I did lose a few days to "short circuiting" -- requiring time to recover because of cigarette smoke in our non-smoking room at one hotel (apparently there's no such thing as no smoking rooms in even a brand new Casino. Who could have guess that one? Sardonic grin).

Tuesday, March 9, 2010

New, Old Trail

Looking out over Highway 24 and Crystola (Lost Creek Wilderness on the far horizon), and the brilliant green lichen waking on the rock in the foreground in one of the first signs of spring.

There is a wondrous trail that has been blocked off but now has a new way to access it. Much of it gets more sun exposure throughout the winter and so is less icy and crusty and often fairly clear (save for the inch of powder that fell last night).

It is one of the joys of life to get to re-experience the gifts of things once known and loved in a new time and a new way. That was the soul of this morning's run -- six miles through the snow on a lovely highland trail.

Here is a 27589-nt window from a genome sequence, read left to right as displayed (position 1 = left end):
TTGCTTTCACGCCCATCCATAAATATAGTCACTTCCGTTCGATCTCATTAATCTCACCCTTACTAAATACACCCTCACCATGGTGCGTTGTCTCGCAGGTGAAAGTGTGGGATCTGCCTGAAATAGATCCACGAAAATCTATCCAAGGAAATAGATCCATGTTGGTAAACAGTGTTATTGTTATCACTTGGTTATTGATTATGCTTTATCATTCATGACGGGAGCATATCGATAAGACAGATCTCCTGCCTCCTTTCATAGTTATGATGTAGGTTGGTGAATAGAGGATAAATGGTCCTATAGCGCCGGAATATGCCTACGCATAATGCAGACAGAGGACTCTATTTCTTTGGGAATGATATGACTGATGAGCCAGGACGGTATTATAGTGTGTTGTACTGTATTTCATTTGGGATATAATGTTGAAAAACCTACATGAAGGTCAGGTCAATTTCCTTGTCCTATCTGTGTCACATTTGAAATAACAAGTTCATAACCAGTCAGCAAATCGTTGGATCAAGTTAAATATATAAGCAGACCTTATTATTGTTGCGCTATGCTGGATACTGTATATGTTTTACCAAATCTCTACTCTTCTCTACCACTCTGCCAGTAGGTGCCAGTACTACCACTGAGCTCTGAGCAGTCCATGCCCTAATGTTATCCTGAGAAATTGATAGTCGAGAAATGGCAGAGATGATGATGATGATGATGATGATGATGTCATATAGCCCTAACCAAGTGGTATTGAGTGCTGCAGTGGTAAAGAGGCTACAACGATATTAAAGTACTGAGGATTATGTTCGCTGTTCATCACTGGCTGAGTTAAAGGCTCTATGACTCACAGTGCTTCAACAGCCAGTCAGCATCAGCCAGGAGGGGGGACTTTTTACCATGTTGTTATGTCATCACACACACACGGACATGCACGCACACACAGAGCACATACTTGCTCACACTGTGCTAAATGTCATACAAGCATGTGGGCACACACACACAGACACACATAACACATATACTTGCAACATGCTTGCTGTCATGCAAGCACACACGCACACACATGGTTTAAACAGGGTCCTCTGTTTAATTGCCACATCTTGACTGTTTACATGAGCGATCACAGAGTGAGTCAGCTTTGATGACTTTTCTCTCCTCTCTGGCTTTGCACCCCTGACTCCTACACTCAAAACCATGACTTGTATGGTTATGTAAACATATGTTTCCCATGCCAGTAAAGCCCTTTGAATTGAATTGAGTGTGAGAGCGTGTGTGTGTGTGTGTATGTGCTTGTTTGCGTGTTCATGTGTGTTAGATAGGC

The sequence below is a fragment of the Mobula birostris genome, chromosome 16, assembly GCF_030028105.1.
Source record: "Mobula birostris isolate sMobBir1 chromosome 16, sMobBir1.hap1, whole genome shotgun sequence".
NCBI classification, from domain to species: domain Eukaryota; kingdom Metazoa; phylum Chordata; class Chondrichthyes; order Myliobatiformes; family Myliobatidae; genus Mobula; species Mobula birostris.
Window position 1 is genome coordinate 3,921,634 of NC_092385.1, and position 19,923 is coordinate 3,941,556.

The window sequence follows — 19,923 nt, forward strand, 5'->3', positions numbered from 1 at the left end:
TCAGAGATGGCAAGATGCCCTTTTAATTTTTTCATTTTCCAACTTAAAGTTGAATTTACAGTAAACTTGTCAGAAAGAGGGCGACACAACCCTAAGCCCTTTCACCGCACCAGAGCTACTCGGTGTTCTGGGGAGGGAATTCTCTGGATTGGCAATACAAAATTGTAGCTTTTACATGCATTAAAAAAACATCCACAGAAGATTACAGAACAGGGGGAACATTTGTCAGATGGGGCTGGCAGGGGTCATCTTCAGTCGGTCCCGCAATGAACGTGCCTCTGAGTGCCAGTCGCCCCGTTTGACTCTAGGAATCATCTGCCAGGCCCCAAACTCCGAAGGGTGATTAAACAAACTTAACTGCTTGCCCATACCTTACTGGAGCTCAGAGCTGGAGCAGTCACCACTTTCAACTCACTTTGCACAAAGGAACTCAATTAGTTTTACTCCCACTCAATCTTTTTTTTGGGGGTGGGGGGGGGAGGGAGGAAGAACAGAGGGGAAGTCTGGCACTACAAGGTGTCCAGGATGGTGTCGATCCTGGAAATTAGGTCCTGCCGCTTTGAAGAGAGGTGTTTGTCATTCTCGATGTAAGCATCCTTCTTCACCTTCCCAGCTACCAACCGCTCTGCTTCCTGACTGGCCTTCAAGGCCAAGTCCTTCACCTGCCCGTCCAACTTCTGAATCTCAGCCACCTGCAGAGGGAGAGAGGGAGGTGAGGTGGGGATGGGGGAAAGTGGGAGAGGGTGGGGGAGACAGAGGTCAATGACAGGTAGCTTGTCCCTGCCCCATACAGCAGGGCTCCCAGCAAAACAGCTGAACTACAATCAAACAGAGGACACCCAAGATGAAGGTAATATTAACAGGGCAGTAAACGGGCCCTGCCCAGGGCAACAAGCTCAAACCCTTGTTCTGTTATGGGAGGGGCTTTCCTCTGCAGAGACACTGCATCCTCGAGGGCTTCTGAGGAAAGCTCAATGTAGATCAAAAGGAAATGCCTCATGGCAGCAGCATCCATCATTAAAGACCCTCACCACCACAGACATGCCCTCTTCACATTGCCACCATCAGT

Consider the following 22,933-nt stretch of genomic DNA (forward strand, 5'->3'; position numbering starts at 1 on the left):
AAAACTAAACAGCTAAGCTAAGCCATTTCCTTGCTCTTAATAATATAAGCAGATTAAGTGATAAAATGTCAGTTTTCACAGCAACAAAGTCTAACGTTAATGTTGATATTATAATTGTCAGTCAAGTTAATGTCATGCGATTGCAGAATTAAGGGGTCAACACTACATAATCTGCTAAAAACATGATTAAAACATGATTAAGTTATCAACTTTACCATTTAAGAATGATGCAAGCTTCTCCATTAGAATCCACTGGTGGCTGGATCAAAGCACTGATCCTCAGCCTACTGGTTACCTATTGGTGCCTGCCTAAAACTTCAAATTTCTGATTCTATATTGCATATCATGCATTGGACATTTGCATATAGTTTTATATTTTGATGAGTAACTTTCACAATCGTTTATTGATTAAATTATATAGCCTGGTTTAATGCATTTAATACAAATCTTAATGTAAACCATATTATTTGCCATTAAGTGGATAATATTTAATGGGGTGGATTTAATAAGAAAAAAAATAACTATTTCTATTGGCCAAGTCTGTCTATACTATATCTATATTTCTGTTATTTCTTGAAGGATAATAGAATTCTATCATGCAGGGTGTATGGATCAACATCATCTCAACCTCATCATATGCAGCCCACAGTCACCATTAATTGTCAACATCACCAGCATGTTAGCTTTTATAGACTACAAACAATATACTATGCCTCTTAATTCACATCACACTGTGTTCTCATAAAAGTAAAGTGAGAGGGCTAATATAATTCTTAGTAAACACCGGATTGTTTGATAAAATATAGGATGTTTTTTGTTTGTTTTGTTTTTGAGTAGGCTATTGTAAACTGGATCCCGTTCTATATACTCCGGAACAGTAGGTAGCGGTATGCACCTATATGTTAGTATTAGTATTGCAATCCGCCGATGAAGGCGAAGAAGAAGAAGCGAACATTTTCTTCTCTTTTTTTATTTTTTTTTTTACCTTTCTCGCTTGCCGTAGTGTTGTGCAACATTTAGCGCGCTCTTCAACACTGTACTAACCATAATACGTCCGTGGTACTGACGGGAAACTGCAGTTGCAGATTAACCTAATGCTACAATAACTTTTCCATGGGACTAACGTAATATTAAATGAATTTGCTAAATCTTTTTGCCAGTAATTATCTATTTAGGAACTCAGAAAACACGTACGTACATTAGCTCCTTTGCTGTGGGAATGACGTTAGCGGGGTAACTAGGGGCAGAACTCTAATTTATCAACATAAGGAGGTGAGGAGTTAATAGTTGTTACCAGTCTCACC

Monday, March 8, 2010

Running is cognitive therapy...

Since the first glimmer that I might be able to run again (last spring, so coming up on one year ago), I've intuitively known that primal running would be an integral part of my ongoing recovery for my bludgeoned brain. I had no idea of the extent (By God's grace, I still don't and this is just the beginning!).

For the past week, I've been testing out going for a run when my brain is fatigued. I'm not at all sure what prompted this, because it feels incredibly counter intuitive to my lived experience. But running has become so efficient for me, that I return from a run with more brain energy than I left with. I have no idea what the limits of this are, but I'm in the process of testing them out.